My first experience of Christian community life took place when, years ago, I attended a Catholic Bible school. One of the notable experiences I had during my time there was learning to live the community “rule of life.” A rule of life is a daily, deliberate schedule of spiritual disciplines chosen to help us grow in holiness. Many communities including seminaries, monasteries, and other apostolates follow a rule of life specific to their charism. At the school, our rule of life included daily Mass, Liturgy of the Hours, the Rosary, periods for silent prayer, and Adoration of the Blessed Sacrament. We also took time every day to work and eat together. Looking back, a good chunk of the spiritual progress I experienced during my time at Bible school came from the daily routine we all learned to live.

While a rule of life usually centers on the sort of spiritual disciplines I mentioned above, many of us live a sort of unwritten “rule of life” that has nothing to do with prayer. Consider as an example our morning routines: those things we need to do no matter what each and every day. This might include having exercise, breakfast, a shave, and a shower, checking the news or the weather forecast before leaving the house, or that critical morning cup of coffee. For each of us, there are certain things we begin each morning with whether we’ve gotten up as planned or slept in.

The question becomes where does prayer fit into this “rule of life” – if at all?

In Matthew 6, Jesus gives directions on prayer beginning by saying “when you pray,” which tells us that prayer is supposed to be an essential part of our rule of life. The Catechism of the Catholic Church tells us that “God tirelessly calls each person to this mysterious encounter with Himself” (CCC 2591) – that encounter being prayer. And when we read through the lives of the saints, we’d be hard pressed to find one in any vocation for whom prayer was not a critical, essential part of their day to day lives. This is why St. John Vianney can say “My God, if my tongue cannot say in every moment that I love you, I want my heart to repeat it to you as often as I draw breath.” So while there’s no question that we should pray – it’s more of a question of how and when.

Previously, I wrote a column on the battle of prayer, looking at some of the steps we might take to establish a consistent habit of prayer: committing to it, setting aside time and space for it, leaning on the rich tradition of prayer our faith offers us, and learning what it means to listen. For many people, the early morning and later evening may very well be the best time to make space for prayer in your daily “rule of life.” But on those days when work schedules, the responsibilities that come with parenting small children, or other commitments and distractions get in the way, I’d suggest two simple disciplines anyone can undertake that will ensure that we start and end the day in prayer:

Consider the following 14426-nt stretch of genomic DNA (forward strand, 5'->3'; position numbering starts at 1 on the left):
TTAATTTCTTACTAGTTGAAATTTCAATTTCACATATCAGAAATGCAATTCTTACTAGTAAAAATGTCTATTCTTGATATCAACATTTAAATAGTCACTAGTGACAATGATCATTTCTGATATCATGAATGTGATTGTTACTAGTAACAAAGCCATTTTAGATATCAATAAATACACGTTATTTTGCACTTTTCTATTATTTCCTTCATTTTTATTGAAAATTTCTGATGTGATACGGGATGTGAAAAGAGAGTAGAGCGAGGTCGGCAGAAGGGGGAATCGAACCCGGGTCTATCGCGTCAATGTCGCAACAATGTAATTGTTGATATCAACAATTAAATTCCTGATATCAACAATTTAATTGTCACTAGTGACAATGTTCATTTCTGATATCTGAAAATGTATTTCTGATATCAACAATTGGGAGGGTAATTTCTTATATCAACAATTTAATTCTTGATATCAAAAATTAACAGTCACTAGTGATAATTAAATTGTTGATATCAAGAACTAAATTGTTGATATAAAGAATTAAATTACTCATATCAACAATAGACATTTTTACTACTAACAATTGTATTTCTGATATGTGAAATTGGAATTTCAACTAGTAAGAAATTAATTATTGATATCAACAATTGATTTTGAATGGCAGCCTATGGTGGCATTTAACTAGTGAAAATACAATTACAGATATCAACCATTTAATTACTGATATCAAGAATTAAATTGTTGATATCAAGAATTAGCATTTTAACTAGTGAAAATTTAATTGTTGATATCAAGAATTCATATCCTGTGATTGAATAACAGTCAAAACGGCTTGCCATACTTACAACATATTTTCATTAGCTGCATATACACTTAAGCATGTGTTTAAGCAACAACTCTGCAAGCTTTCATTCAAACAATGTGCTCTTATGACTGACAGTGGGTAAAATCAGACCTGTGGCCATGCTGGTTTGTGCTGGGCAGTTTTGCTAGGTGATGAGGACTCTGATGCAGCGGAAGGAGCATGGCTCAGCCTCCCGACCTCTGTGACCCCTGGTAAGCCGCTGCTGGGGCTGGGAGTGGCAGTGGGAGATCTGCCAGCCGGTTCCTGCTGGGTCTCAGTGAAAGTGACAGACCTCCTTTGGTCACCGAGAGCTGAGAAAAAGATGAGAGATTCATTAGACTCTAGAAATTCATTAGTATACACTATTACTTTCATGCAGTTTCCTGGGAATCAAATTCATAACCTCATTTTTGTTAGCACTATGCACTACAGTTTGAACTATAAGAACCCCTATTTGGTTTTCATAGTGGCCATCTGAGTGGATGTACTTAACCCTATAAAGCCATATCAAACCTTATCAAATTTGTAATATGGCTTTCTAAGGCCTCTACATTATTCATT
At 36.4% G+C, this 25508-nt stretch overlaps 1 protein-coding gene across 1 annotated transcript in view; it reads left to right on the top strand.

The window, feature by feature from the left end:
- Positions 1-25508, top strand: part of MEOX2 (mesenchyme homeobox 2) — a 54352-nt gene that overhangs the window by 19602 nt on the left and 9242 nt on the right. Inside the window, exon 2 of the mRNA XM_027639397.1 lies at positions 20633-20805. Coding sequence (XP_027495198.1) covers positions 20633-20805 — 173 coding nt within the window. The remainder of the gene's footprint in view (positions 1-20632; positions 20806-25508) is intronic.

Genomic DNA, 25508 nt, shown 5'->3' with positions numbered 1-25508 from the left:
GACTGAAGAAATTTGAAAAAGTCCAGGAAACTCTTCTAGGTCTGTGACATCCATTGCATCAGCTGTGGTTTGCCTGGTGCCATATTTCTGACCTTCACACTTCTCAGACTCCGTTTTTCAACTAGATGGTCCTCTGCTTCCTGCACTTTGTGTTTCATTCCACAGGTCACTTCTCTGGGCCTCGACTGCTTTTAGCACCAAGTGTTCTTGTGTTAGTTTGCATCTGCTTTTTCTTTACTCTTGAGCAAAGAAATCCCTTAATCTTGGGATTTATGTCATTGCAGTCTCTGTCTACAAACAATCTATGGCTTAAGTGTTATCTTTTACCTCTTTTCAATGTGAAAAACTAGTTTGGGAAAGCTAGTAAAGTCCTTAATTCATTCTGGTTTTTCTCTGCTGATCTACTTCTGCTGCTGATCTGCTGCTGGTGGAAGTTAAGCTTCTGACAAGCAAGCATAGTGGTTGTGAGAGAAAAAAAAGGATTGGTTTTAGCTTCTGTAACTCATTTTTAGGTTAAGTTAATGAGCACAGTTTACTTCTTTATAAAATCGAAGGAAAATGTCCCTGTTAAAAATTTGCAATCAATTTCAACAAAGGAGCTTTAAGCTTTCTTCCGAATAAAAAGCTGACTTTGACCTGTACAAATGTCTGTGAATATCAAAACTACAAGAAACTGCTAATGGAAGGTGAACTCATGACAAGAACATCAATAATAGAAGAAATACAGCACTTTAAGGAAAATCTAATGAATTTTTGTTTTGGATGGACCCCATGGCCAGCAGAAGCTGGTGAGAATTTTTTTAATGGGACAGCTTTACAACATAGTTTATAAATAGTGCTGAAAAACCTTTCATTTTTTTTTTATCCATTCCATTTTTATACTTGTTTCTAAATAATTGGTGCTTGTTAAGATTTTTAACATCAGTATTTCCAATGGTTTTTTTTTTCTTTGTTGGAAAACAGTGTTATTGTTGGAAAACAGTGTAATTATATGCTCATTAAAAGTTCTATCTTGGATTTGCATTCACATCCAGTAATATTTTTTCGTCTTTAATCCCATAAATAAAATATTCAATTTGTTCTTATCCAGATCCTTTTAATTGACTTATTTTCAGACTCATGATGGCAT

The first is to begin each day with a morning offering. Though there are many worthy prayers that might work as a morning offering, Fr. Francois-Xavier Gautrelet wrote the most famous of these:

O Jesus, through the Immaculate Heart of Mary, I offer you my prayers, works, joys, and sufferings of this day for all the intentions of your Sacred Heart in union with the Holy Sacrifice of the Mass throughout the world, for the salvation of souls, the reparation of sins, the reunion of all Christians, and in particular for the intentions of the Holy Father this month. Amen.

A morning offering like this offers us the chance to place our entire day in God’s hands in about a half a minute. I’d suggest a helpful way to adopt it is to print it off this prayer, and tape it to the bathroom mirror or keep it near the coffeemaker.

The second discipline would be to end the day with an examination of conscience. Many of us are familiar with this sort of examination as a preparation for the Sacrament of Reconciliation. But that practice can be used on a smaller scale as we look over each day: paying attention to those moments in which we succeeded at loving God and loving your neighbor… and those moments in which we did not. Doing a daily examination of conscience will allow us the opportunity to notice certain habits or patterns of sin in our lives – all of which will not only help us to make a better confession, but can also help focus our spiritual efforts at other moments as we seek to move away from sin and nearer to our Lord.

I have found that, no matter the circumstances I live in, no matter how busy things might get there is always time to begin and end the day in prayer. While I no longer have the benefit of the community “rule of life” to dictate what my prayer life will look like, I have found great consolation in simple habits like a morning offering and an evening examination of conscience. I pray that you, too, might find this consolation as you undertake these disciplines to grow in holiness.

My strength lies in prayer and sacrifice; they are invincible weapons, and touch hearts more surely than words can do, as I have learned by experience.” -St. Therese de Lisieux

— Mike Landry is chaplain to Evergreen Catholic Schools west of Edmonton, and serves as an occasional guest speaker and music minister in communities across Western Canada. Mike and his wife Jennifer live in Stony Plain, Alta. with their five children.